Where a fundamental conflict exists that goes "to the very heart of the litigation," Cent. States Se. & Sw. Areas Health & Welfare Fund v. Merck-Medco Managed Care, L.L.C., 504 F.3d 229, 246 (2d Cir. 2007), it can be cured by dividing the class "into homogeneous subclasses . . . with separate representation to eliminate conflicting interests of counsel." Ortiz, 527 U.S. at 856. Such subclassing may provide a key "structural assurance of fair and adequate representation for the diverse groups and individuals affected," Amchem, 521 U.S. at 627, and "serve[s] to inhibit appraisals of the chancellor's foot kind -- class certifications dependent upon the court's gestalt judgment or overarching impression of the settlement's fairness," id. at 621. >Appellants argue that the settlement in effect created two subclasses with a fundamental conflict: (1) those who may bring their rent overcharge claims before the Claims Administrator, and (2) those with Excluded Overcharge Claims, whose rents (a) were set unlawfully high before Pinnacle took over their buildings, or (b) were set on or before July 11, 2004. Appellants argue that because the settlement discriminates against members with Excluded Overcharge Claims, it creates a fundamental conflict of interest among these two subclasses. They argue that because the two subclasses were not separately represented, as required by Rule 23(a)(4) and Ortiz, the settlement must be vacated.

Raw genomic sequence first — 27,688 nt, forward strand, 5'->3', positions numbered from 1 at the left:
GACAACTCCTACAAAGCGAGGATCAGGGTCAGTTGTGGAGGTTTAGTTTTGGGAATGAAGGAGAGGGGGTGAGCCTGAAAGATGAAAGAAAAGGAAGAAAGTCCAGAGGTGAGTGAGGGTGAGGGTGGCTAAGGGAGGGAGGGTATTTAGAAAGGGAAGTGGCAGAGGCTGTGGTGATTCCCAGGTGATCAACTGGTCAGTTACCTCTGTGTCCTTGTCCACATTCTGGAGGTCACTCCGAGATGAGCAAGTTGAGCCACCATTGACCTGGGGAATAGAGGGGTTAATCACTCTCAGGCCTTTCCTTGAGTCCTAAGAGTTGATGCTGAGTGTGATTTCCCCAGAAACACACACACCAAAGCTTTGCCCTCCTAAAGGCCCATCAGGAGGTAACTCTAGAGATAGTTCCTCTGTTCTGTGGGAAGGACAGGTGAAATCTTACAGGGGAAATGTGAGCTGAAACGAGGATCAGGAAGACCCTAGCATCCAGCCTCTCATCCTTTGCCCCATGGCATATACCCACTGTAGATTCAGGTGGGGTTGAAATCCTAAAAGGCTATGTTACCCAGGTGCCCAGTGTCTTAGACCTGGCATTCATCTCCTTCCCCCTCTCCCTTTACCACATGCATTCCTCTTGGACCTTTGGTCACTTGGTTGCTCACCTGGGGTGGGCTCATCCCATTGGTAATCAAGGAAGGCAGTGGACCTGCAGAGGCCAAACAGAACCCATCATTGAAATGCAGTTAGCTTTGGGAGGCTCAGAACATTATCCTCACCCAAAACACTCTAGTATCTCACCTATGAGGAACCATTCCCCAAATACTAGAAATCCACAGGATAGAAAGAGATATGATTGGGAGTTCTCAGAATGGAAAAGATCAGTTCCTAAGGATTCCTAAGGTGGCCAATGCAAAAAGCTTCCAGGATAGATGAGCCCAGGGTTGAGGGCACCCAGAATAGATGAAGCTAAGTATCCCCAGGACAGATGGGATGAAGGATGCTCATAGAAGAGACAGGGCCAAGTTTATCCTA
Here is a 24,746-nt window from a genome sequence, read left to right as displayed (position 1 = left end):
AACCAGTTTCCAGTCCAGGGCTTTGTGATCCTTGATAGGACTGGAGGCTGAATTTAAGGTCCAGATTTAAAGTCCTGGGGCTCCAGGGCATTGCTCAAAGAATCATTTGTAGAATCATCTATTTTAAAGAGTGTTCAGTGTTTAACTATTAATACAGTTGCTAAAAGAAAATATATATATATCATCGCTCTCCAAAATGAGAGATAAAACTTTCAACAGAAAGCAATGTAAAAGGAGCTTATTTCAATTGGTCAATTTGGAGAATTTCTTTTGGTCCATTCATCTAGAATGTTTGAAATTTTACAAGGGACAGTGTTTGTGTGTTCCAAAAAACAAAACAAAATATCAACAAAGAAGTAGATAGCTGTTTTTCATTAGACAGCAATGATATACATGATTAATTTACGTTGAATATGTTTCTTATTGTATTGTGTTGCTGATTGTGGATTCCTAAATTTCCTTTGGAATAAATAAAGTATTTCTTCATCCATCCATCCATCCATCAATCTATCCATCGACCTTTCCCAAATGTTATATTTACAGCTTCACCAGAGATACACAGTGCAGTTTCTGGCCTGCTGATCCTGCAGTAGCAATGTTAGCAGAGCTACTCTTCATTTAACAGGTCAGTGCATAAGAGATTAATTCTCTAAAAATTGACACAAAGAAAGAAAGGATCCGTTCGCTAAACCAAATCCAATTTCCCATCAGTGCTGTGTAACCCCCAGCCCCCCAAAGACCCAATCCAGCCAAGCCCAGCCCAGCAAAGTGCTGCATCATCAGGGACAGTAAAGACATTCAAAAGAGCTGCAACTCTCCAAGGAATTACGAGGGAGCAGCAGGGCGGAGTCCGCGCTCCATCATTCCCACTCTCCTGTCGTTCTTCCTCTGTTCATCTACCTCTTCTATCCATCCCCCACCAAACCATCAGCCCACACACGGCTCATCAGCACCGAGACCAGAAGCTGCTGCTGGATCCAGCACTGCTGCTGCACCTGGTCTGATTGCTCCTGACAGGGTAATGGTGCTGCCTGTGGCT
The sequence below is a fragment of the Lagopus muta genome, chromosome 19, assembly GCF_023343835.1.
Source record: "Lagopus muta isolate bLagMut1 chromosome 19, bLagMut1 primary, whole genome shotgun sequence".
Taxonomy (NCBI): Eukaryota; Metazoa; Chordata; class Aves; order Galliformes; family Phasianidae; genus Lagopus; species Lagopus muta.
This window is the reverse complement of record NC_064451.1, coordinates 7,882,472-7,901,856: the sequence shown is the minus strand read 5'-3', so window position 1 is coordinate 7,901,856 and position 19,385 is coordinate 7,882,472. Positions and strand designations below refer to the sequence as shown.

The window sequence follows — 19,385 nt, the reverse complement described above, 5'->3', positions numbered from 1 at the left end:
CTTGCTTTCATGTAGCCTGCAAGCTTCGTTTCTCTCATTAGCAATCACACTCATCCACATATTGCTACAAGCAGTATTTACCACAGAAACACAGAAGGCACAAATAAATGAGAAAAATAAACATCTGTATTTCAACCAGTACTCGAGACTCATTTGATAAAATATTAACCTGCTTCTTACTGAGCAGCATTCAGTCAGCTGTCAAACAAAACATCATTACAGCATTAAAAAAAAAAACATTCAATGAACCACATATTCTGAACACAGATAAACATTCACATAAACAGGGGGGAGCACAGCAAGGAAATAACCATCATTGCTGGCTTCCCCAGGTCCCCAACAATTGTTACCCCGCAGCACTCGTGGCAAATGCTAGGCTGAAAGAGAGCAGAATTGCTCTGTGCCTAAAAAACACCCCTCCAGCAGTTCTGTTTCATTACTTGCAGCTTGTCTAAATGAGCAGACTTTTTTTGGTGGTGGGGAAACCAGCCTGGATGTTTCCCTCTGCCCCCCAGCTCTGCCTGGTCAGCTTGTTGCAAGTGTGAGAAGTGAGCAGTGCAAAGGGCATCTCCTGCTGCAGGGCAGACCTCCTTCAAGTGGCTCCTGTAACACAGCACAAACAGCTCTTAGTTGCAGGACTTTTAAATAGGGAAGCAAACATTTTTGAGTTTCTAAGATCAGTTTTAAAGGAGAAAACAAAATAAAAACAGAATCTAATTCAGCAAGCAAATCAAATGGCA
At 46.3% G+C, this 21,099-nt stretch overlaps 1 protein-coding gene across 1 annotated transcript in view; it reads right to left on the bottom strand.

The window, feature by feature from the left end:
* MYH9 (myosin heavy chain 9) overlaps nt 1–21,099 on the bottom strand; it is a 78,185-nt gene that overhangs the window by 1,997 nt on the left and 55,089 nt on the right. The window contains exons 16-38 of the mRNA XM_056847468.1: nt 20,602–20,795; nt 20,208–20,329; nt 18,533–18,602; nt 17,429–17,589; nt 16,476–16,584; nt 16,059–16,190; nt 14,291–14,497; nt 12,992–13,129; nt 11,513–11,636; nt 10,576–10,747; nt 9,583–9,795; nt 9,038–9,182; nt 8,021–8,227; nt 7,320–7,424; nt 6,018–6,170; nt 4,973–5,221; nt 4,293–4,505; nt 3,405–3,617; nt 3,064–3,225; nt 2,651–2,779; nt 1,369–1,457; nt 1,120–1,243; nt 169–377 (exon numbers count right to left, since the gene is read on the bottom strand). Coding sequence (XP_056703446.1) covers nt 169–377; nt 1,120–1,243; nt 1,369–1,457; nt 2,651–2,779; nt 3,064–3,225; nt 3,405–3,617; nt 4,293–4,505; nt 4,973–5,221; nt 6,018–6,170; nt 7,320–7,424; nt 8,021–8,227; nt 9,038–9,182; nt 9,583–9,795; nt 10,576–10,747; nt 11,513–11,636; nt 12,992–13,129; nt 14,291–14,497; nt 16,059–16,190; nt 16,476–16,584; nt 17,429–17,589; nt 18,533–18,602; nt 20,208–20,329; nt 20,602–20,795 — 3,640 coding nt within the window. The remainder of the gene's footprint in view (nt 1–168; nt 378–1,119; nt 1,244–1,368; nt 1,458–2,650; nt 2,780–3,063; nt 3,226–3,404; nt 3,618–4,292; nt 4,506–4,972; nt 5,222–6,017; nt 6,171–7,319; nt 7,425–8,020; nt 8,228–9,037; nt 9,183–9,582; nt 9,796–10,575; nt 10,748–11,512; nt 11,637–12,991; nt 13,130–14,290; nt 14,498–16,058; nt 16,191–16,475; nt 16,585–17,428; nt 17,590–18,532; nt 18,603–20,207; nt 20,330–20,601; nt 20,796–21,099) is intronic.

As a preliminary matter, we note that unlike the situation in Amchem, Ortiz, and In Re Literary Works, the settlement here was not being approved at the same time that the class was being certified. Where settlement and certification proceed simultaneously, courts must give heightened attention to the requirements of Rule 23(a). See Ortiz, 527 U.S. at 848-49; Amchem, 521 U.S. at 620; In Re Literary Works, 654 F.3d at 249. That is so because the certification of a mandatory settlement class "effectively concludes the proceeding save for the final fairness hearing," and there is thus a heightened risk of conflating the fairness requirements of Rule 23(e) with the independent requirement of "rigorous adherence to those provisions of the Rule designed to protect absentees," such as Rules 23(a) and (b). Ortiz, 527 U.S. at 849 (internal quotation marks omitted).